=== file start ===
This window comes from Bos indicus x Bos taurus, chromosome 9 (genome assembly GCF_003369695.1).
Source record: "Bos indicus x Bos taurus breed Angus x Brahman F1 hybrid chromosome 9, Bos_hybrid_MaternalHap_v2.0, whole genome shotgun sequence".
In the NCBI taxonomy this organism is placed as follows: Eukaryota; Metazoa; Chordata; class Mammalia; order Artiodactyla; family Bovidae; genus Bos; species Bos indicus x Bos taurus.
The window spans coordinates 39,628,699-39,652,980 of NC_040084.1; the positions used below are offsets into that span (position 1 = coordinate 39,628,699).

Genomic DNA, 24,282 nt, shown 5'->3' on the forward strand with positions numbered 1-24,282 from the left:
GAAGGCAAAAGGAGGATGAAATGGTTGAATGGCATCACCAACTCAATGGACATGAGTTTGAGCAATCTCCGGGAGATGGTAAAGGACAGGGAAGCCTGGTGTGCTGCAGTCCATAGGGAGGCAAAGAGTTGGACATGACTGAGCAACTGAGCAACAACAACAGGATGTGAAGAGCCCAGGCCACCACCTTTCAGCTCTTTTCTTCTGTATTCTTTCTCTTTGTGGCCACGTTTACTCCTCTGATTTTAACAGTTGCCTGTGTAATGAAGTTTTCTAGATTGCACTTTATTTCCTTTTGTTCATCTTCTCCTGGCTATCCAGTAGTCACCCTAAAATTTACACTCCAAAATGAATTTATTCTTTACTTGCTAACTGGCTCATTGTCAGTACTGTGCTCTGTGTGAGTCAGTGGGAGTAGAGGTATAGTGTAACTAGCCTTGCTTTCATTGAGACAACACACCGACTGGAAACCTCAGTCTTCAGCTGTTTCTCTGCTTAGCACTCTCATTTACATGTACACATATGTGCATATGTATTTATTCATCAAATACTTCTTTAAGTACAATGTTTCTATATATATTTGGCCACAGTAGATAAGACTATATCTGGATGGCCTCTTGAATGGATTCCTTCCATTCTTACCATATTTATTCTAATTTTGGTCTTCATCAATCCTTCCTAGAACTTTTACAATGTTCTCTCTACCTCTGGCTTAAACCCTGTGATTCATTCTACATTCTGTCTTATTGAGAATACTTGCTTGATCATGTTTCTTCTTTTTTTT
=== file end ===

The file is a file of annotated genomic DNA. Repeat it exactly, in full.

This window comes from Bos indicus x Bos taurus, chromosome 9 (genome assembly GCF_003369695.1).
Source record: "Bos indicus x Bos taurus breed Angus x Brahman F1 hybrid chromosome 9, Bos_hybrid_MaternalHap_v2.0, whole genome shotgun sequence".
In the NCBI taxonomy this organism is placed as follows: Eukaryota; Metazoa; Chordata; class Mammalia; order Artiodactyla; family Bovidae; genus Bos; species Bos indicus x Bos taurus.
The window spans coordinates 39,628,699-39,652,980 of NC_040084.1; the positions used below are offsets into that span (position 1 = coordinate 39,628,699).

Genomic DNA, 24,282 nt, shown 5'->3' on the forward strand with positions numbered 1-24,282 from the left:
GAAGGCAAAAGGAGGATGAAATGGTTGAATGGCATCACCAACTCAATGGACATGAGTTTGAGCAATCTCCGGGAGATGGTAAAGGACAGGGAAGCCTGGTGTGCTGCAGTCCATAGGGAGGCAAAGAGTTGGACATGACTGAGCAACTGAGCAACAACAACAGGATGTGAAGAGCCCAGGCCACCACCTTTCAGCTCTTTTCTTCTGTATTCTTTCTCTTTGTGGCCACGTTTACTCCTCTGATTTTAACAGTTGCCTGTGTAATGAAGTTTTCTAGATTGCACTTTATTTCCTTTTGTTCATCTTCTCCTGGCTATCCAGTAGTCACCCTAAAATTTACACTCCAAAATGAATTTATTCTTTACTTGCTAACTGGCTCATTGTCAGTACTGTGCTCTGTGTGAGTCAGTGGGAGTAGAGGTATAGTGTAACTAGCCTTGCTTTCATTGAGACAACACACCGACTGGAAACCTCAGTCTTCAGCTGTTTCTCTGCTTAGCACTCTCATTTACATGTACACATATGTGCATATGTATTTATTCATCAAATACTTCTTTAAGTACAATGTTTCTATATATATTTGGCCACAGTAGATAAGACTATATCTGGATGGCCTCTTGAATGGATTCCTTCCATTCTTACCATATTTATTCTAATTTTGGTCTTCATCAATCCTTCCTAGAACTTTTACAATGTTCTCTCTACCTCTGGCTTAAACCCTGTGATTCATTCTACATTCTGTCTTATTGAGAATACTTGCTTGATCATGTTTCTTCTTTTTTTT